Is Poor Employee Engagement Damaging the UK Economy?
New Paper from IPPR Commission on Economic Justice suggests traditional British model of Corporate Governance might be responsible for flagging engagement levels and productivity
A recently published paper from the IPPR Commission on Economic Justice suggests poor employee engagement is causing economic issues. It cites a lack of worker involvement in key decision processes in the workplace as a major factor, with managers likely aping endemic failings within corporate governance where poor employee representation is rife.
The IPPR Commission on Economic Justice is an independent initiative comprising leading figures across business, trade unions, civil society organisations and academia. Its goals are to examine challenges facing the UK economy and make practical recommendations for reform. Before publishing their final report in September 2018, individual commissioners are producing discussion papers to contribute to debate on major issues. The latest paper, called Corporate Governance Reform: Turning business towards long-term success, has now been published.
The paper highlights employee engagement as an area for improvement, arguing “employee engagement in decision-making is a key contributor to productivity and innovation in modern companies, particularly as a more knowledge-based economy has placed a higher premium on human capital and skill.” However, there is disparity between this importance and its actual prevalence in the workplace.
The UK is pinpointed as underperforming in this area, which is why there is a growing trend for organisations here to focus on employee engagement. The paper emphasises that only a third of UK employees report feeling engaged at work, and that less than half are content with their degree of involvement with decision making in the workplace.
One reason suggested for this is the dominance of ‘managerial prerogative’ in British workplace culture. This is described as the belief that managers have the right to make business decisions without the involvement of employees. It’s likely this mindset stems from being a reflection of common practice in British corporate governance, which generally excludes employee representation on company boards, leaving them no formal rights to information or involvement in decision making.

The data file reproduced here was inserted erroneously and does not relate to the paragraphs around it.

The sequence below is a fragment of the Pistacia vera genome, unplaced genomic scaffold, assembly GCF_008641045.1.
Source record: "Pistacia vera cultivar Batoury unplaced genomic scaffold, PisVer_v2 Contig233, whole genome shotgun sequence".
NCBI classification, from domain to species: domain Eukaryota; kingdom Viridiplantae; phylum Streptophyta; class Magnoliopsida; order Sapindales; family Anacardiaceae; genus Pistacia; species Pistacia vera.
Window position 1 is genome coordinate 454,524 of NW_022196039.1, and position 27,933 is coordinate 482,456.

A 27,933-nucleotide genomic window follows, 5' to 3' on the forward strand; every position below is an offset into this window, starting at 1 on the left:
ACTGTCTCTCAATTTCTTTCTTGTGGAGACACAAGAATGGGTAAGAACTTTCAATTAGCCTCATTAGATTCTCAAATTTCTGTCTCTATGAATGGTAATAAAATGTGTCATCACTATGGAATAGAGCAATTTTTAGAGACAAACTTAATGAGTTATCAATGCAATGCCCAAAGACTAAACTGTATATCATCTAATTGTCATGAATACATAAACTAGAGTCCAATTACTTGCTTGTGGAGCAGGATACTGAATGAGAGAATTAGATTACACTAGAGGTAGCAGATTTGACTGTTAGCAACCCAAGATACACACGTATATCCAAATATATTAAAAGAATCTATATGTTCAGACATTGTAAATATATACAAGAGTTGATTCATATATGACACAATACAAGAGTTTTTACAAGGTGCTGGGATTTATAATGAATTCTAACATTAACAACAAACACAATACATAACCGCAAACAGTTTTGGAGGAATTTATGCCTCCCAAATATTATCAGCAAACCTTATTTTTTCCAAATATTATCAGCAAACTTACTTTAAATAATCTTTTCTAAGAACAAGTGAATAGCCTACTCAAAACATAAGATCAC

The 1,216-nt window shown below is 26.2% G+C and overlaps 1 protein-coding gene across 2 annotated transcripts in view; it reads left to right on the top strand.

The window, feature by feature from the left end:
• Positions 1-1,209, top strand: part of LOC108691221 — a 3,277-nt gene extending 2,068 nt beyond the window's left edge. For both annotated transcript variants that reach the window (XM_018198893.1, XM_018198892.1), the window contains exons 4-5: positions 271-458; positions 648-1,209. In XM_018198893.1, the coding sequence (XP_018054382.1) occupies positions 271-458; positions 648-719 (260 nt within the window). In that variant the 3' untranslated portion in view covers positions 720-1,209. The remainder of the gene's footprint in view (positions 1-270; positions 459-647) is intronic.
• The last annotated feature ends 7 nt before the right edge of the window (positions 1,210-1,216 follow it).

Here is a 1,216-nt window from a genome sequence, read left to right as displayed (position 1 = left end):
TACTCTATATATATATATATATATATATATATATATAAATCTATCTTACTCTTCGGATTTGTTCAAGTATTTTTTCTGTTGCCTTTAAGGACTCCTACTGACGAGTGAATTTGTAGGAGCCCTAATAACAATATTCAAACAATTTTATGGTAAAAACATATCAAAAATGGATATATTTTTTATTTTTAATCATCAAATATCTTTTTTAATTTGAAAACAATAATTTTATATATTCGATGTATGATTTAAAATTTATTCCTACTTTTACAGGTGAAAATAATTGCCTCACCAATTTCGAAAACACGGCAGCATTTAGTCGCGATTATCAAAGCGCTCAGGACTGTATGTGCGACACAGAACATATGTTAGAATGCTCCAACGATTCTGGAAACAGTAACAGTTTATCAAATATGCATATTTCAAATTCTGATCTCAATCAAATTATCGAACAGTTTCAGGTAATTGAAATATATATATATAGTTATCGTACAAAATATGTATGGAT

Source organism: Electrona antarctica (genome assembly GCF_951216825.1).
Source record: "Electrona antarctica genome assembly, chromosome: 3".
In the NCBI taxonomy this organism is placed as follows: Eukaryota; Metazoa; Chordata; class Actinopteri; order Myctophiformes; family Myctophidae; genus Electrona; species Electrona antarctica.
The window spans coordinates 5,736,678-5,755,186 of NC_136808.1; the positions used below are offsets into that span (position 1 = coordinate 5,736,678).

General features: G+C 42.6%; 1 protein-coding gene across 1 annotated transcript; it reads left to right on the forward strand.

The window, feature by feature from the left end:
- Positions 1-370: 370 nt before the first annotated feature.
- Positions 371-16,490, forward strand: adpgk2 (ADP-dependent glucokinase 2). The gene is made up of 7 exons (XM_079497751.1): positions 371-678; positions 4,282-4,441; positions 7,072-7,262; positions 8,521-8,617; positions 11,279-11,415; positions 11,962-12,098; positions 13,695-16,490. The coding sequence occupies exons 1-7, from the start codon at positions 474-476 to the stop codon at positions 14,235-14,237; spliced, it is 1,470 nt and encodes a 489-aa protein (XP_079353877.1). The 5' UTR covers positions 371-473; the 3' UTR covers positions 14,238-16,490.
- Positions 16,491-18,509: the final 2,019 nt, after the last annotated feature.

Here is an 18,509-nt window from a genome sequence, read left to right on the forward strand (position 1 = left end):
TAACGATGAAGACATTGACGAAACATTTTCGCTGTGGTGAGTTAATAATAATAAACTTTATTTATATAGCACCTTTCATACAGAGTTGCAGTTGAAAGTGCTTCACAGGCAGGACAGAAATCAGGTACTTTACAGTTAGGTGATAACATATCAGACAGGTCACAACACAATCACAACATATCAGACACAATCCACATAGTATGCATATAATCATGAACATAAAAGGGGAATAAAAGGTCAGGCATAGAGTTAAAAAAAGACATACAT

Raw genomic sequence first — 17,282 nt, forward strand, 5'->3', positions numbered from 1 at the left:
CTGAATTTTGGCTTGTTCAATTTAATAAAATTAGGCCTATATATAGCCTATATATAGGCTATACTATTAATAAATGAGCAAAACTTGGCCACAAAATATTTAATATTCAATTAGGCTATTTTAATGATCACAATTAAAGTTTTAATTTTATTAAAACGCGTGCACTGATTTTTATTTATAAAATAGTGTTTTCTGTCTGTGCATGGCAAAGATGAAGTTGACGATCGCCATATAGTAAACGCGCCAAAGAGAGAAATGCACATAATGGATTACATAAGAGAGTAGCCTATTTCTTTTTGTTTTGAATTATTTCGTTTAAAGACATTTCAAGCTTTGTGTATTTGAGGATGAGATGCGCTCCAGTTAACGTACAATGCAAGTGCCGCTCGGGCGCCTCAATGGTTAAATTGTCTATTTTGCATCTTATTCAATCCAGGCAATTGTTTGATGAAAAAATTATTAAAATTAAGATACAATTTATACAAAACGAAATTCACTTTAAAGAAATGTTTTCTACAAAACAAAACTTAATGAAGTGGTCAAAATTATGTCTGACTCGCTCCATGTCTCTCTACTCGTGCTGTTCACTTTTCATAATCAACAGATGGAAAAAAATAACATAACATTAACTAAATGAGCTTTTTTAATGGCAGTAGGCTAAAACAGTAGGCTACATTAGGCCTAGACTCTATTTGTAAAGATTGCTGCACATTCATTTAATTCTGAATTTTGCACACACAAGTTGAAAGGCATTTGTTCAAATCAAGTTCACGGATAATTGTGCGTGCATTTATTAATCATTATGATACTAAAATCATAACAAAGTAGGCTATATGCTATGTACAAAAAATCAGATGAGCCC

The paper speculates that since a company board is often constituted primarily of shareholders, although employees are integral components of an organisation with more long-term and exclusive commitments to it, they are often treated simply as another group of stakeholders. This is even before any moral responsibility of organisations to grant partial governance rights to employees is taken into account, since corporate decisions often have a huge impact on the workforce.
Out of 30 European countries, 19 currently include some provision for workers’ representation on company boards. Countries such as Germany, Netherlands, Sweden and Denmark, counted amongst Europe’s most successful economic performers, go further with extended systems of corporate governance which include works councils and consultative structures which give workers further say.
The UK record on employee involvement is amongst the lowest in Europe, coming out 23rd out of 28 EU countries in the European Participation Index, which ranks employee representation and involvement. It is difficult not to see the parallel between low productivity and low levels of employee representation across all levels of governance.
From a purely practical perspective, it is worth organisations remembering that whilst skills and loyalty are important assets which drive success, they are assets inseparable from the individual employees who possess them. If British organisations are able to break the historic mould and give employees more say on the corporate governance level, it’s likely this effect will trickle down and ensure more managers mirror this change.
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Please contact us to see how we can tailor a Workforce Management solution to overcome the challenges faced by your specific organisation.